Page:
In which, emboldened by her success in completing a poem the day before, Your Humble Blogger throws reason to the wind, eschewing any notion of easing herself back into poetry, and tries to write a Shakespearean sonnet:
"Around the Block"
A marriage, travel, jobs, divorce for each,
Yet, years later, they stroll around the block
They ruled as kids, till across memory's reach
He says, "I would've kissed you on that walk."
"It wasn't the right time ten years ago,"
She says. He protests that, even through scores
Of years, the chance for love is rare. "I know,"
She tells him on a breath. "Tonight is yours."
Above, the sun falls backward through the sky.
Below, bikes shift where tires and pavement meet;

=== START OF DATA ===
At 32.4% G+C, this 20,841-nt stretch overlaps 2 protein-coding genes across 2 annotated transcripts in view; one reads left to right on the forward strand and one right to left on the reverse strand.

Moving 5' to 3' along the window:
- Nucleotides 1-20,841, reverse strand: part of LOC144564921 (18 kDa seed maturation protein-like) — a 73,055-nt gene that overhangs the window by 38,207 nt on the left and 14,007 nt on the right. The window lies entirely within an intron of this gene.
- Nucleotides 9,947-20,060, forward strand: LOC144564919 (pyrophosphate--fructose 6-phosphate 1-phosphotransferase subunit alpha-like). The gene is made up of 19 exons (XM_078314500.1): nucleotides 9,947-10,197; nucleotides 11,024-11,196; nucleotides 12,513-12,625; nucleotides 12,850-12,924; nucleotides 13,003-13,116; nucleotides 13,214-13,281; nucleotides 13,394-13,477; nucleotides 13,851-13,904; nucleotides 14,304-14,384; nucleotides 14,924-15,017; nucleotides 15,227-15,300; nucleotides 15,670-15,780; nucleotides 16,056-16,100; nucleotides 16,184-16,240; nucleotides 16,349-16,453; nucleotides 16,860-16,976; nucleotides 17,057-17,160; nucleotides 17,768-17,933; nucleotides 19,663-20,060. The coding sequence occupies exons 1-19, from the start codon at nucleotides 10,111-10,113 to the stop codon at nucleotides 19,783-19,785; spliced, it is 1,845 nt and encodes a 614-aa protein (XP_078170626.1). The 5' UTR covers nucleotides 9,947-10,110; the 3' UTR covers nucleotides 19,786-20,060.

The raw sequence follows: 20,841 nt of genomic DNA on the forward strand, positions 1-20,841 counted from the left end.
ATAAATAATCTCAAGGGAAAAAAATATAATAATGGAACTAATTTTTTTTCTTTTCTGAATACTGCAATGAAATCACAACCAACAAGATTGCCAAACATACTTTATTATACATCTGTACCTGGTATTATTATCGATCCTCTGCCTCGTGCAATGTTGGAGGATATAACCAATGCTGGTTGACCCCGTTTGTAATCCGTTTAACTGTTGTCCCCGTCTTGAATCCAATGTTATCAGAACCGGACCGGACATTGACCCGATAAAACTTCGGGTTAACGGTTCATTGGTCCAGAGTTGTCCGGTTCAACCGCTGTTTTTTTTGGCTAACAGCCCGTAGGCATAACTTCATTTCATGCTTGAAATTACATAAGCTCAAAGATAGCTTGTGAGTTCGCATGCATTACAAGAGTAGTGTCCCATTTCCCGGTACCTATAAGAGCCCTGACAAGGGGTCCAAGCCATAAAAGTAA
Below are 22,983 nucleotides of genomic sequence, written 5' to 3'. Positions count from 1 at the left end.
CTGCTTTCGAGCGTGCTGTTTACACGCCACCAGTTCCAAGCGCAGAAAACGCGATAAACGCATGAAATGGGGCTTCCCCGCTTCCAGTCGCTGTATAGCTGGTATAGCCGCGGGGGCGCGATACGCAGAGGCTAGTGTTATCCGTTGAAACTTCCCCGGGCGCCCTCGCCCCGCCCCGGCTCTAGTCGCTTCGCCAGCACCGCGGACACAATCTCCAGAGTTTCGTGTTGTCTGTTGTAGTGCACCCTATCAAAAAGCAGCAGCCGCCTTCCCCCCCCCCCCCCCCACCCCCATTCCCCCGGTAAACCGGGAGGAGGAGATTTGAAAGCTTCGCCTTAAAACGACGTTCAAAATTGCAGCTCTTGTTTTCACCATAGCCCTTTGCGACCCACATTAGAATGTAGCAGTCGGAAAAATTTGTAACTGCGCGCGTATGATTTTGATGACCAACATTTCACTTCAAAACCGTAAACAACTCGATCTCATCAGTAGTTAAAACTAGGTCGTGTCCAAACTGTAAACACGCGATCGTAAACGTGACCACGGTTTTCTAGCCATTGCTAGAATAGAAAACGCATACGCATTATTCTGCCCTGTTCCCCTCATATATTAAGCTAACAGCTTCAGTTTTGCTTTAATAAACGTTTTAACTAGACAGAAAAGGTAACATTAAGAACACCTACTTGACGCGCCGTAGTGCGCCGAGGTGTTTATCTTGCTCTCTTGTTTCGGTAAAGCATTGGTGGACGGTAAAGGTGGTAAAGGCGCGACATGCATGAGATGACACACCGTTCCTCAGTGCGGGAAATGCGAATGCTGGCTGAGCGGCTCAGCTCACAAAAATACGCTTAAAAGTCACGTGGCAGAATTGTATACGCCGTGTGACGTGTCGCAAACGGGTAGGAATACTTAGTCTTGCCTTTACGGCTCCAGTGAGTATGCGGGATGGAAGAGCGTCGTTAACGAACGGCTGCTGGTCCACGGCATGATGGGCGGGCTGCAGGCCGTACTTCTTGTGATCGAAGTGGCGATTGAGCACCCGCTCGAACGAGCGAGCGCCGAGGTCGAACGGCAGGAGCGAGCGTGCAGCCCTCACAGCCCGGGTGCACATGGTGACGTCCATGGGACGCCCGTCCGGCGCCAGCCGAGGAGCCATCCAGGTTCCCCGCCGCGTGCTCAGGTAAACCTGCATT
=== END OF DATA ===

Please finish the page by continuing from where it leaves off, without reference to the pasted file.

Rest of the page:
They travel in reverse, and time will try
To follow them and return to the street
Where, seasons past, a girl leaned close to say,
"I wonder if I'll ever feel that way."
* * *
Not one of my favorites. Looking back, I think I can accurately say that I was trying too hard to shoehorn an idea for a story into a poetic form. And really, who tries to write a sonnet on her second try at poetry and expects it to come out perfect?! Oh, right. (I also tried a sonnet for my third and fourth attempts, with no more success, and posted about it last year.)
In case you're wondering what makes this a Shakespearean sonnet: It's all about form, baby, as this page will explain.